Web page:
Although Senate Democrats admit they missed language relating to federal funding of abortions in the anti-human trafficking bill, Republicans charge that the same or similar language is all over numerous pieces of legislation supported by Democrats in the past.
The bill, which passed unanimously out of committee in January but is now blocked by Senate Democrats over abortion funding language, contains a measure that restricts federal funding of abortion, as per existing law known as the Hyde Amendment, which was unanimously supported in the 2014 Consolidated Appropriations Act (H.R.3547).
Don Stewart, Senate Majority Leader Mitch McConnell’s spokesman, told The Daily Caller that Democrats never objected to the measure in Committee back in January and as the bill was approaching a vote last week, Senate Minority Leader Harry Reid raised an issue with the abortion funding language.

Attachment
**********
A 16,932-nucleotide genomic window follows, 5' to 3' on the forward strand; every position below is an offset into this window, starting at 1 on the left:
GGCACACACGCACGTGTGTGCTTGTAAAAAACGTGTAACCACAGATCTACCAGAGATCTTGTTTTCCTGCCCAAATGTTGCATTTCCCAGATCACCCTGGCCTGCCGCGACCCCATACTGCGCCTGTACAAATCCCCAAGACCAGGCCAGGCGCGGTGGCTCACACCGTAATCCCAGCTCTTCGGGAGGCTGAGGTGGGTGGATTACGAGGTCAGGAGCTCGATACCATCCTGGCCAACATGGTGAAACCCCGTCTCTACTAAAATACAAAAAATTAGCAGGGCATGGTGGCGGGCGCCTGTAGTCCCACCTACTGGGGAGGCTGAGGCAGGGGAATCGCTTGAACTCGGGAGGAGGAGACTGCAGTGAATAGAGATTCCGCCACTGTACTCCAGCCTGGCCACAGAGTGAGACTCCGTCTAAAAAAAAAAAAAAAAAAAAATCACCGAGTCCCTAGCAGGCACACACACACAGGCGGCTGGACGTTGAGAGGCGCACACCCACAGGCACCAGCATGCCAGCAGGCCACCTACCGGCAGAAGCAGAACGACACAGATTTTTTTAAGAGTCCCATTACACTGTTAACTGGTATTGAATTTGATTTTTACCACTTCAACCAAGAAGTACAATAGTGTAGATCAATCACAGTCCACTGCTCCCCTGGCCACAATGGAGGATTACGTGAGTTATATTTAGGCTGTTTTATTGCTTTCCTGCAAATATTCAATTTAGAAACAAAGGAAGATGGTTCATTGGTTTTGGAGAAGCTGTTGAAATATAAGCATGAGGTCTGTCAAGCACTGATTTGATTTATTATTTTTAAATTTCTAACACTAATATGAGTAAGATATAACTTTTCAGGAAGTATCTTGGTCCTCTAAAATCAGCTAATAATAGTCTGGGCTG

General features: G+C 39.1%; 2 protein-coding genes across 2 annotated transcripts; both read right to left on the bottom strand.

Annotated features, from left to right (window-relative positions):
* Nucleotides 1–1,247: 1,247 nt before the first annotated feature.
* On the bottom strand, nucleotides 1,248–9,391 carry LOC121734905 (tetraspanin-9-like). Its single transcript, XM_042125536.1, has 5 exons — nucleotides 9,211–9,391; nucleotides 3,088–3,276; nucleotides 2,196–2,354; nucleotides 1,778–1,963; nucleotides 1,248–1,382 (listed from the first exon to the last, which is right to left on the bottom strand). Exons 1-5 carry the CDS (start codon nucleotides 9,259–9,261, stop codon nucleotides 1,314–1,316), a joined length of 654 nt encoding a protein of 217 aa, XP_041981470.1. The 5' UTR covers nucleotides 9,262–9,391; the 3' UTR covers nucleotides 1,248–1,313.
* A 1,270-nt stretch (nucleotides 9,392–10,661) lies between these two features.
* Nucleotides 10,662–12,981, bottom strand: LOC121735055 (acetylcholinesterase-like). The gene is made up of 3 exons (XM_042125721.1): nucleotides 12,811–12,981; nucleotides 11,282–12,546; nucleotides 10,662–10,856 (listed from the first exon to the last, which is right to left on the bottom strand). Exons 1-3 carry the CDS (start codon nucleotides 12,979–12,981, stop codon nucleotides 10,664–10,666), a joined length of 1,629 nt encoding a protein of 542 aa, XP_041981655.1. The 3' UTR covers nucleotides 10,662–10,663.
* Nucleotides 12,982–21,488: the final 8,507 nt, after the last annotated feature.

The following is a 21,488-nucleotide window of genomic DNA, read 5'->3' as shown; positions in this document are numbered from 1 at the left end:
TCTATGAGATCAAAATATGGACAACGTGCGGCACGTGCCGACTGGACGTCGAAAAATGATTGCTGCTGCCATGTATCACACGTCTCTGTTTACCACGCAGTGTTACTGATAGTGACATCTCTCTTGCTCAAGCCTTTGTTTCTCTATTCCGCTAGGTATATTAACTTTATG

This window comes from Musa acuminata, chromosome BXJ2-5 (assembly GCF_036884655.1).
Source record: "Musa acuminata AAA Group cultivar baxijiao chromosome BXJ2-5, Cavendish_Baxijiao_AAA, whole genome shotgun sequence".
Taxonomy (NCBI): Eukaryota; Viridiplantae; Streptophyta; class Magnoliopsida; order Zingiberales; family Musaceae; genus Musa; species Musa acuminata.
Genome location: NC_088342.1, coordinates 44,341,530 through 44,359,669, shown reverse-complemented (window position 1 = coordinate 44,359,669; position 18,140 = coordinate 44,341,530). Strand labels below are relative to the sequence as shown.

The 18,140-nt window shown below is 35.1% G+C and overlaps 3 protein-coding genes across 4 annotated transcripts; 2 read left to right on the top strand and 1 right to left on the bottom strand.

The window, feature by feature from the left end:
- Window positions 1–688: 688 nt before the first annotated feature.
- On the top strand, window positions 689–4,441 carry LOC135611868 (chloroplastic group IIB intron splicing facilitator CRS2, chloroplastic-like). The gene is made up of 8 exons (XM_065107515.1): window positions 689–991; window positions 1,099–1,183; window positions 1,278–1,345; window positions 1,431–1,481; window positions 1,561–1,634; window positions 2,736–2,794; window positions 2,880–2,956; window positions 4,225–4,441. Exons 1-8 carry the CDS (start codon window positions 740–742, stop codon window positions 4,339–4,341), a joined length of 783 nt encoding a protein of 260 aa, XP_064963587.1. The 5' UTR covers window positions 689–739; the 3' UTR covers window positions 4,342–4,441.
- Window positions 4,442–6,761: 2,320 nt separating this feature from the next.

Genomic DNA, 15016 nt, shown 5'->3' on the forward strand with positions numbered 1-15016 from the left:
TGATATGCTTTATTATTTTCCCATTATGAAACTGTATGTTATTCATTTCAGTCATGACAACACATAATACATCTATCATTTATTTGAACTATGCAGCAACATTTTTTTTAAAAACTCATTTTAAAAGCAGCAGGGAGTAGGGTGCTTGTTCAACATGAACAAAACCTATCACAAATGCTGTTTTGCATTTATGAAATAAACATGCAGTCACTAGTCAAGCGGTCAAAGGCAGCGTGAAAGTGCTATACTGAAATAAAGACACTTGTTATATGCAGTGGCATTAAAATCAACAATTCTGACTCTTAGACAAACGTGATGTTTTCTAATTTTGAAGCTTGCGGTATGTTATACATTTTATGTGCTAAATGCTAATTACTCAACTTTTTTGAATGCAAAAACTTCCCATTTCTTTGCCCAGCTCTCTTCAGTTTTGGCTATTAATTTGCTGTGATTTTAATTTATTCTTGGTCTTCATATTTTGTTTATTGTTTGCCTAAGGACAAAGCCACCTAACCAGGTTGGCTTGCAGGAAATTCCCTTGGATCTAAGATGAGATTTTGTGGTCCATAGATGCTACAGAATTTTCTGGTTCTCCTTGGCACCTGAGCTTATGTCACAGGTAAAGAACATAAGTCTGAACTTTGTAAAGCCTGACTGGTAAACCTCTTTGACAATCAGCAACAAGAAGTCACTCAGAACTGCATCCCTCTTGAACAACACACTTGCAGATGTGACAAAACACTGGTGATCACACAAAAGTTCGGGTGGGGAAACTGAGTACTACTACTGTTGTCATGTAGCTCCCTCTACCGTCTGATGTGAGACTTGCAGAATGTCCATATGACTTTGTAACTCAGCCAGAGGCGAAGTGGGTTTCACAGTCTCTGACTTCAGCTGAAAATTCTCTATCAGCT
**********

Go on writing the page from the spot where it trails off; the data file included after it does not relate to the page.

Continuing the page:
“They want to protect the ability to spend money on abortions, which apparently as of today is more important than protecting kids from sex traffickers. It’s bizarre,” Stewart told The Daily Caller.
The legislation does not alter the Hyde Amendment, the Associated Press reported, but Democrats claim that “blocking passage of a sex trafficking measure designed to help children and women… The legislation makes no change in the existing law, known as the Hyde Amendment.”
According to reports, Democrats argue that placing the measure in the bill would make the Hyde amendment permanent, while Republicans say the Hyde measure is only applicable to victims’ fund for five fiscal years.
The Congressional Research Service (CRS) shows the language goes back over 40 years stating, “In addition to the temporary funding limitations contained in appropriation bills, abortion restrictions of a more permanent nature have been enacted in a variety of contexts since 1970.”
Legislation with such language includes: the Family Planning Services and Population Research Act of 1970, the Legal Services Corporation Act of 1974, the Pregnancy Discrimination Act, the Civil Rights Restoration Act of 1988, and the Civil Rights Commission Amendments Act of 1994.
Additionally, the Department of Defense appropriation measures and the State Children’s Health Insurance Program have Hyde-language abortion funding restrictions.